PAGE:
Stuttgart, West Germany
In a scant 71/2 seconds, the newest ''baby Benz'' whips from zero to 100 kilometers per hour (62 m.p.h.) in a stunning display of motor muscle as produced by this prestigious world-class automaker, Daimler-Benz.
The car, designated the 190E 2.3-16, is a 16-valve, twin-overhead-cam, high-sport example of what the West German carmaker is up to these days. The torque is impressive even at moderate engine speeds, while the chassis has been beefed up to handle the strain.
A compression ratio of 10.5 to 1 compares with 8 to 1 in the standard car. What this means is peppy performance with a whoosh. Despite its zippy pickup, however, the car can be driven in fifth gear at a slowpoke 35 m.p.h.
With Daimler-Benz engineer Armin Durber beside me, I took the car out on the company's all-purpose test track at its management headquarters in nearby Unterturkheim, only a few kilometers from downtown Stuttgart.
The Mercedes test track is extremely tight, and there is no place to expand. The city, in fact, reserves the right to use part of the field for outdoor activities - and this day was no exception to the rule. Thus, the high-speed oval was shut down because of a horse-jumping competition that was due to end the next day.
As a result, any high-speed driving in the new 16-valve sports 190 had to wait for a nearby urban autobahn, not as fast as the interurban autobahns, but fast enough, nonetheless.
The 190 speedster navigated all kinds of road surfaces, twists, turns, and skid possibilities at the track, but we had to stay off the oval. The car didn't let us down for a minute.
The concept of four valves per cyclinder, which more and more car manufacturers are adopting these days, is no recent development in an engineering lab. As long ago as 1910 a 4-valve-per-cylinder car was entered by Benz & Cie (Daimler and Benz didn't merge till 1926) in the Prinz Heinrich rally. It was found in a 1912 Peugeot racer, and then in 1914 a 16-valve Mercedes won the French Automobile Club Grand Prix in Lyon with an engine based on the same principle.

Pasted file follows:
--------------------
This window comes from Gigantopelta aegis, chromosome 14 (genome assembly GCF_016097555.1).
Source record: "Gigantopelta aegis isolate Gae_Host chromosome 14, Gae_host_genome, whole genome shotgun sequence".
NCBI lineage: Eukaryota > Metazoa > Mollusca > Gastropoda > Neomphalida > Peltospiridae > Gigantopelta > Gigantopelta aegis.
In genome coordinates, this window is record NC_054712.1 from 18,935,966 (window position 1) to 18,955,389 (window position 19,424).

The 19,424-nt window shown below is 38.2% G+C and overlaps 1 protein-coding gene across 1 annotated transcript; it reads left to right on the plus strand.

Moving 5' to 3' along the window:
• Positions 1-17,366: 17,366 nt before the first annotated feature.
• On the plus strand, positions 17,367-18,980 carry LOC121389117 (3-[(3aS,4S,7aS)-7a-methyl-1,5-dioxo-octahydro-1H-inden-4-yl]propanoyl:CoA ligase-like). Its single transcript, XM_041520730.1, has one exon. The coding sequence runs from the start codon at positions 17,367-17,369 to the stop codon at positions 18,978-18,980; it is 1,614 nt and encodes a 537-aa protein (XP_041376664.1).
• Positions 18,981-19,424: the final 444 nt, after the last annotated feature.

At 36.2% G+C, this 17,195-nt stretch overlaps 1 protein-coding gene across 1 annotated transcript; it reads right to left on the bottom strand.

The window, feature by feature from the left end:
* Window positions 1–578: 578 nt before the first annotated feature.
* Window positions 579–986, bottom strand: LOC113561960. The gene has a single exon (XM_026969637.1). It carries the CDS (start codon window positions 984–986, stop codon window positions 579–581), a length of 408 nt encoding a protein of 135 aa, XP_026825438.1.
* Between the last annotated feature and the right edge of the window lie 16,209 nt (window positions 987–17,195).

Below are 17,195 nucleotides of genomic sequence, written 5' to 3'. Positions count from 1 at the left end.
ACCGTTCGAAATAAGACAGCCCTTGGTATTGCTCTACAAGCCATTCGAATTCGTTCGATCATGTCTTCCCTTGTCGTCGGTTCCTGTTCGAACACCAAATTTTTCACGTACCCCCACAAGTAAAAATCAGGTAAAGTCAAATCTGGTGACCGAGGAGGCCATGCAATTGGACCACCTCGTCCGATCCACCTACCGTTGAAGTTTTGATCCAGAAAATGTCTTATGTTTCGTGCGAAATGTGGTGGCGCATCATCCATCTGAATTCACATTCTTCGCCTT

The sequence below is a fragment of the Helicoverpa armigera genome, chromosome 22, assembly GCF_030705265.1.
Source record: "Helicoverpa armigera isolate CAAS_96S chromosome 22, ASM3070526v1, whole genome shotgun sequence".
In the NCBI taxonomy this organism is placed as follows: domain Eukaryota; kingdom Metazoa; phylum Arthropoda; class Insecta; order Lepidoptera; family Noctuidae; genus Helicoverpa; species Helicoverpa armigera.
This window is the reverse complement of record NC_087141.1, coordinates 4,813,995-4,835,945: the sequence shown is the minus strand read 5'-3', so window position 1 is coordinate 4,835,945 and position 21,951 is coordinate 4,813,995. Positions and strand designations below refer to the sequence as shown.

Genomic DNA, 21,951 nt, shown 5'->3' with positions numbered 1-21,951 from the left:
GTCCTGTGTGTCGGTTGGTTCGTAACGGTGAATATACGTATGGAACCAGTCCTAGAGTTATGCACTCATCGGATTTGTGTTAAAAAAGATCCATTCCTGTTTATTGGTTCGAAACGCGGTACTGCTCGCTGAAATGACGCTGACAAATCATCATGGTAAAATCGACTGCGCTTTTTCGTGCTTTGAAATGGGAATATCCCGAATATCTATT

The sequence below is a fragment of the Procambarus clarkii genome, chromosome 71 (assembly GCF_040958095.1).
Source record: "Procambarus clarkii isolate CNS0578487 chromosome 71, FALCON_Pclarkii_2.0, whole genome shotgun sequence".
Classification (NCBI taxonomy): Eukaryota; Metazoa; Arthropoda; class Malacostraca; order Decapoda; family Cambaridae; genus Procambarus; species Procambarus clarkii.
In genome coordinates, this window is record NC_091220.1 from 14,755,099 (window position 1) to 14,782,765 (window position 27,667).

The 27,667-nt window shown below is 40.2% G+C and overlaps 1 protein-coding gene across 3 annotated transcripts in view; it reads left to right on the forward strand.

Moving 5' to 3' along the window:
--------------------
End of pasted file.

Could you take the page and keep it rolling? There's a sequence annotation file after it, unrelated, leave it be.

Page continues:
The idea for using a 16-valve engine in the 190, designed by Cosworth Engineering in England instead of by Daimler-Benz's in-house crew, was to heighten the sporty performance of the 4-door 190 to its peak, without the necessity of adding more fuel-robbing cylinders to the engine.
In addition to the start-up thrust, stopping the car has been made more certain as well. All 16-valve 190s will include the West German carmaker's self-leveling rear suspension, plus antilock braking provided by Bosch - a safety system that has been available for several years on some high-priced European cars but is not yet available in the United States. This will change in the 1985-model year.
Drag coefficient of the high-power 190 is reduced from 0.35 to 0.32. And Mr. Durber says lift forces have been decreased 47 percent on the front and 40 percent on the rear.
Top speed of the superhot, 185-horsepower 190 is 143 m.p.h. Newly developed wide, high-speed tires ride on forged, light-alloy rims.
Standard for the first time for both driver and front-seat passenger are safety-belt tensioners, which up to now have been available only in combination with an air bag. The driver can still opt for an air bag.
Development of the ''hot Benz'' was based more on nailing down an image for the 190 than for the sales potential of such a car. The West German carmaker plans to build no more than 5,000 to 7,000 a year, some of which will come to the US.
Tests are now under way to see if the car can meet US emissions standards with super-unleaded fuel. If so, the compression ratio of the engine can be higher, and thus deliver more performance, than it would be with lower-octane fuel.
It's the difference between very fast and super fast.
While the US price has not yet been set, the car will very likely go out the door on the top side of $30,000.
It's very hard to find fault with a car that will give its two West German neighbors, Audi of Ingolstadt and Porsche of Zuffenhausen, a chase for the money. The 190-E 2.3-16 is a special car for a special audience.
It should be able to sell every ''super 190'' it can get when the car joins the fray in the US in 1986.